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Musicman20

What's the big problem with 4x10s?!

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Surely, the soundman would PREFER to have the amps/cabs mic'd or DI'd, then use the PA to mix those with the vocals and drums?

I know I would. Why? Because that much stage volume, (to cover what the PA would throw out) would be ridiculous, and would take the fun out of playing. Even with earplugs, which I use all the time, it'd be a nightmare.

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Six pages in less than 24 hours. Woah. Obviously a contentious area.

Let's compare the high end products available.

Bergantino HD410, (similar in many ways to the HS410) (£875.00)

VS

Barefaced Super 12 (Around £865.00 for the Vintage Cloth version incl. the current neo surcharge)

------------------------------------------------------------------------------------------

What is it about the Super 12 that outranks it over Jim's 4x10?

Similar prices, both aiming at the high end boutique side of the market.

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[quote name='Musicman20' timestamp='1343833171' post='1755976']
Surely, the soundman would PREFER to have the amps/cabs mic'd or DI'd, then use the PA to mix those with the vocals and drums?

I know I would. Why? Because that much stage volume, (to cover what the PA would throw out) would be ridiculous, and would take the fun out of playing. Even with earplugs, which I use all the time, it'd be a nightmare.
[/quote]

Don't need much stage volume with good dispersion, the problem with those cabs is that they get turned up too loud because the audibility is poor off axis. The not having ears in knees syndrome.

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[quote name='Mr. Foxen' timestamp='1343833913' post='1755995']
Don't need much stage volume with good dispersion, the problem with those cabs is that they get turned up too loud because the audibility is poor off axis. The not having ears in knees syndrome.
[/quote]

I don't need much stage volume anyway. I've done gigs with an amp many a time and just used a Sansamp and the monitors. No problem.

4x10 on a table then? Surely that helps.

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[quote name='Musicman20' timestamp='1343833832' post='1755992']
Six pages in less than 24 hours. Woah. Obviously a contentious area.

Let's compare the high end products available.

Bergantino HD410, (similar in many ways to the HS410) (£875.00)

VS

Barefaced Super 12 (Around £865.00 for the Vintage Cloth version incl. the current neo surcharge)

------------------------------------------------------------------------------------------

What is it about the Super 12 that outranks it over Jim's 4x10?

Similar prices, both aiming at the high end boutique side of the market.
[/quote]

[quote]
Model HD410 specifications: [list=1]
[*]
[size=3]•[/size]4 x 10" woofers with vented pole pieces
[*]
[size=3]•[/size]high intelligibility 1" tweeter
[*]
[size=3]•[/size]custom phase - coherent crossover with tweeter and level control
[*]
[size=3]•[/size]HD stands for "High Definition", which means these cabs are very efficient at converting watts into volume!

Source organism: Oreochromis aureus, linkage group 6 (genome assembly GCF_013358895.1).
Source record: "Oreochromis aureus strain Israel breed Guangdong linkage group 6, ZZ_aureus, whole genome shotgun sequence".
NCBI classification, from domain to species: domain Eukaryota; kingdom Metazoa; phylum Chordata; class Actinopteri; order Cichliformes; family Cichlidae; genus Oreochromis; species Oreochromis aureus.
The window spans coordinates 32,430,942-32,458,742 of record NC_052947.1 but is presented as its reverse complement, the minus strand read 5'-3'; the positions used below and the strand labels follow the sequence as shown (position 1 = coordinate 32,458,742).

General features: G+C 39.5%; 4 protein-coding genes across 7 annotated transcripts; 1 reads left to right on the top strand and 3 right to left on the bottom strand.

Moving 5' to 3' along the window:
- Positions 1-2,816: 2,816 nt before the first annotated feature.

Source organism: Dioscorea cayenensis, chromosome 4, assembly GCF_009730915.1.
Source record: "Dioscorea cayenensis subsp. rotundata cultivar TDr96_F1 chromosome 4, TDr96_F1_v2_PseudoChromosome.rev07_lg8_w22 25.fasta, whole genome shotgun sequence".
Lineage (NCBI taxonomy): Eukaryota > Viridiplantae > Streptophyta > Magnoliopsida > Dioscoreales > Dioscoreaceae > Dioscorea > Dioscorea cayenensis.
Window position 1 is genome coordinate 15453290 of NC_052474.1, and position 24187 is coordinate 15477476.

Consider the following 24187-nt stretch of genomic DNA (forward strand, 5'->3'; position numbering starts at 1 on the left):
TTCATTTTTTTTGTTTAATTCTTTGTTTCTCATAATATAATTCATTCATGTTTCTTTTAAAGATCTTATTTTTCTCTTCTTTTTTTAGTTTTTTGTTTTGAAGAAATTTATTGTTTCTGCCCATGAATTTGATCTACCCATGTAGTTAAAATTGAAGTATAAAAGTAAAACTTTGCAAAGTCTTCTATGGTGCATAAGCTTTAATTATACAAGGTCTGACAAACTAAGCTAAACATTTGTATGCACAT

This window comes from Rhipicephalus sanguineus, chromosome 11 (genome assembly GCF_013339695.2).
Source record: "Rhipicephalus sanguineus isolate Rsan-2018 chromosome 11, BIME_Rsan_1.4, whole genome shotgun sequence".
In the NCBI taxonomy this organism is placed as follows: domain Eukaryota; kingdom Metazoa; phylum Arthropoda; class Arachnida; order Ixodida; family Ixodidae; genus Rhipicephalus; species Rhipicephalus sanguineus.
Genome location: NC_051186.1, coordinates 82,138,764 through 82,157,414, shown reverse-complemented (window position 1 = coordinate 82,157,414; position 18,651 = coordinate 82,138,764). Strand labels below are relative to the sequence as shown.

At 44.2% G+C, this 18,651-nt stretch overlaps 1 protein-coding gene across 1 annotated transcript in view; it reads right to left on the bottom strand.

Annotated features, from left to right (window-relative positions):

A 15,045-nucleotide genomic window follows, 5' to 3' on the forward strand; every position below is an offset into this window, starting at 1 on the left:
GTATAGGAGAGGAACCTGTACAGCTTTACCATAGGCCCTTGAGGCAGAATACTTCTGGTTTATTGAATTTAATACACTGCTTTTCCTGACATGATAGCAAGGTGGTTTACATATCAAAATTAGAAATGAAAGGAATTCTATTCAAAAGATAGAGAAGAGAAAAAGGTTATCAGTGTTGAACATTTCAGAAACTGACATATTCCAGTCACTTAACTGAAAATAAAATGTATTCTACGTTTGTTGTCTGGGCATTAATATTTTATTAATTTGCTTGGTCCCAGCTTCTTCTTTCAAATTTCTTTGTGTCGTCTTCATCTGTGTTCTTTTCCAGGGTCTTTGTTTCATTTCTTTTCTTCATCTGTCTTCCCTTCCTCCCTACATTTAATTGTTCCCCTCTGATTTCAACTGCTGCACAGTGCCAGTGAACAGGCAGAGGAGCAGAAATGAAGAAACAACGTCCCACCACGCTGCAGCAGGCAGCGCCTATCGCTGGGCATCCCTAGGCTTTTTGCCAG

[*]
[size=3]•[/size]power handling - 800 watts rms
[*]
[size=3]•[/size]sensitivity: 104db 1 watt/1 meter
[*]
[size=3]•[/size]2 x 1/4" and 2 x neutrik connectors
[*]
[size=3]•[/size]impedance: 4 ohms
[*]
[size=3]•[/size]frequency response: 44hz-15khz
[*]
[size=3]•[/size]dimensions:
[*]
[size=3]•[/size]22" W x 26" H x 15" D - 56cm x 66cm x 38cm
[*]
[size=3]•[/size]weight: 88lbs/39.9Kgs
[*]
[size=3]•[/size]Optional fit casters included.
[*]
[size=3]•[/size]Padded/fitted cover £70
[*]
[color=#0145FA][size=3]•[/size][/color]UK mainland delivery from £15
[*]
[color=#0145FA][size=3]•[/size][/color]EU mainland delivery from POA
[*]
[color=#0145FA][size=3]•[/size][/color]This cab works well with high power amplifiers from 500 - 1000w at 4Ω
[/list]
[/quote]

[quote]
Dimensions
30" H x 19.5" W x 13.5" D
76cm x 48cm x 34cm Weight
40lbs/18kg (Super Twelve)
42lbs/19kg (Super Twelve T) Broadband Sensitivity 102dB - louder than many 4x10" cabs USABLE Frequency RANGE
37Hz - 4kHz
37Hz - 22kHz (T) Recommended Amp Power 150-1200W RMS Max CONTINOUS BROADBAND SPL 130dB - Louder than most 4x10"s and many 4x12"s Nominal Impedance 4 ohms
[/quote]

Weight and dispersion go to the S12, sensitivity isn't comparable because no indication of freq range, S12 wins on freq range.

This statement stands out:

[quote]
HD stands for "High Definition", which means these cabs are very efficient at converting watts into volume!
[/quote]

How does it mean that?

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[quote name='Musicman20' timestamp='1343834211' post='1756001']
I don't need much stage volume anyway. I've done gigs with an amp many a time and just used a Sansamp and the monitors. No problem.

4x10 on a table then? Surely that helps.
[/quote]

2x10 if you don't need much stage volume. 1x12 even.

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[quote name='alexclaber' timestamp='1343828730' post='1755885']
A cab with better polar response will work better in less ideal positions than a cab with poor polar response.
[/quote]

Didn't say it wouldn't.

[QUOTE]
Funnily enough, look what I wrote a few hours ago:
[/QUOTE]

So you did, I must have missed it in all the excitement.

[QUOTE]